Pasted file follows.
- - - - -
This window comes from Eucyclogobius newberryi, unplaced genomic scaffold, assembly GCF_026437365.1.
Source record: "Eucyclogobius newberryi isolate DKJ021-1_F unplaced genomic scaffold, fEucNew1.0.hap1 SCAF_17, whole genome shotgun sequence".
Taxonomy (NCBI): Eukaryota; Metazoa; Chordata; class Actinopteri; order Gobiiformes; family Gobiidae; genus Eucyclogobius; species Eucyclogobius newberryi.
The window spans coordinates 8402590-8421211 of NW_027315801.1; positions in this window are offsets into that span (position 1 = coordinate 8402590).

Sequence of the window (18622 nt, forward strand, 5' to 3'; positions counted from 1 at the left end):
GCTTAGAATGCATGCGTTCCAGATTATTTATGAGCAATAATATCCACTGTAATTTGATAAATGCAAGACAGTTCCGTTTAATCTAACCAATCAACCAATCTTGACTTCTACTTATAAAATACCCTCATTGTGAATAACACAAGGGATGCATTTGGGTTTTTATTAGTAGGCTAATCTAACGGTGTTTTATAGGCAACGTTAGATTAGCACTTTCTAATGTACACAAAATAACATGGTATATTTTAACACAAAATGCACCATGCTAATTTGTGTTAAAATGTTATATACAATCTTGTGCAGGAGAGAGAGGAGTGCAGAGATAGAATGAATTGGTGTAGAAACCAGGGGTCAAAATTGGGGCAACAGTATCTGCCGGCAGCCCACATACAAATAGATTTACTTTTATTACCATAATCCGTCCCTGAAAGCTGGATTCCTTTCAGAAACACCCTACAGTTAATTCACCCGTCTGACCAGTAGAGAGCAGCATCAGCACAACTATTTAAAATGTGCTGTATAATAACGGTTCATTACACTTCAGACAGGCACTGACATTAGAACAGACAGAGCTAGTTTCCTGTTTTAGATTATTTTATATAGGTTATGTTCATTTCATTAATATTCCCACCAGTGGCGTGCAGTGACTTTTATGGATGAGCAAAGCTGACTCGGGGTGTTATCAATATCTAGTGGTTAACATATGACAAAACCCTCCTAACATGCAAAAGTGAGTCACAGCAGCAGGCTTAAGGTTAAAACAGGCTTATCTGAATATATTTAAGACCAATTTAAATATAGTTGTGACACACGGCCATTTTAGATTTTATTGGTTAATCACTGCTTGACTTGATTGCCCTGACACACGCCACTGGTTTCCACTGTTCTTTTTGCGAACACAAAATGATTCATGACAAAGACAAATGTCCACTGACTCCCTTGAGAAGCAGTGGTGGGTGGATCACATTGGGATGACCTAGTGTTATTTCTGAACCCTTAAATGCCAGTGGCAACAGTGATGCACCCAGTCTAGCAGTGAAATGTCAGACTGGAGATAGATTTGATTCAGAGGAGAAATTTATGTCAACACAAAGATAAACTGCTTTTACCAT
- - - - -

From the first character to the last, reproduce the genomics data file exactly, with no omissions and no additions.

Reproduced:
This window comes from Eucyclogobius newberryi, unplaced genomic scaffold, assembly GCF_026437365.1.
Source record: "Eucyclogobius newberryi isolate DKJ021-1_F unplaced genomic scaffold, fEucNew1.0.hap1 SCAF_17, whole genome shotgun sequence".
Taxonomy (NCBI): Eukaryota; Metazoa; Chordata; class Actinopteri; order Gobiiformes; family Gobiidae; genus Eucyclogobius; species Eucyclogobius newberryi.
The window spans coordinates 8402590-8421211 of NW_027315801.1; positions in this window are offsets into that span (position 1 = coordinate 8402590).

Sequence of the window (18622 nt, forward strand, 5' to 3'; positions counted from 1 at the left end):
GCTTAGAATGCATGCGTTCCAGATTATTTATGAGCAATAATATCCACTGTAATTTGATAAATGCAAGACAGTTCCGTTTAATCTAACCAATCAACCAATCTTGACTTCTACTTATAAAATACCCTCATTGTGAATAACACAAGGGATGCATTTGGGTTTTTATTAGTAGGCTAATCTAACGGTGTTTTATAGGCAACGTTAGATTAGCACTTTCTAATGTACACAAAATAACATGGTATATTTTAACACAAAATGCACCATGCTAATTTGTGTTAAAATGTTATATACAATCTTGTGCAGGAGAGAGAGGAGTGCAGAGATAGAATGAATTGGTGTAGAAACCAGGGGTCAAAATTGGGGCAACAGTATCTGCCGGCAGCCCACATACAAATAGATTTACTTTTATTACCATAATCCGTCCCTGAAAGCTGGATTCCTTTCAGAAACACCCTACAGTTAATTCACCCGTCTGACCAGTAGAGAGCAGCATCAGCACAACTATTTAAAATGTGCTGTATAATAACGGTTCATTACACTTCAGACAGGCACTGACATTAGAACAGACAGAGCTAGTTTCCTGTTTTAGATTATTTTATATAGGTTATGTTCATTTCATTAATATTCCCACCAGTGGCGTGCAGTGACTTTTATGGATGAGCAAAGCTGACTCGGGGTGTTATCAATATCTAGTGGTTAACATATGACAAAACCCTCCTAACATGCAAAAGTGAGTCACAGCAGCAGGCTTAAGGTTAAAACAGGCTTATCTGAATATATTTAAGACCAATTTAAATATAGTTGTGACACACGGCCATTTTAGATTTTATTGGTTAATCACTGCTTGACTTGATTGCCCTGACACACGCCACTGGTTTCCACTGTTCTTTTTGCGAACACAAAATGATTCATGACAAAGACAAATGTCCACTGACTCCCTTGAGAAGCAGTGGTGGGTGGATCACATTGGGATGACCTAGTGTTATTTCTGAACCCTTAAATGCCAGTGGCAACAGTGATGCACCCAGTCTAGCAGTGAAATGTCAGACTGGAGATAGATTTGATTCAGAGGAGAAATTTATGTCAACACAAAGATAAACTGCTTTTACCAT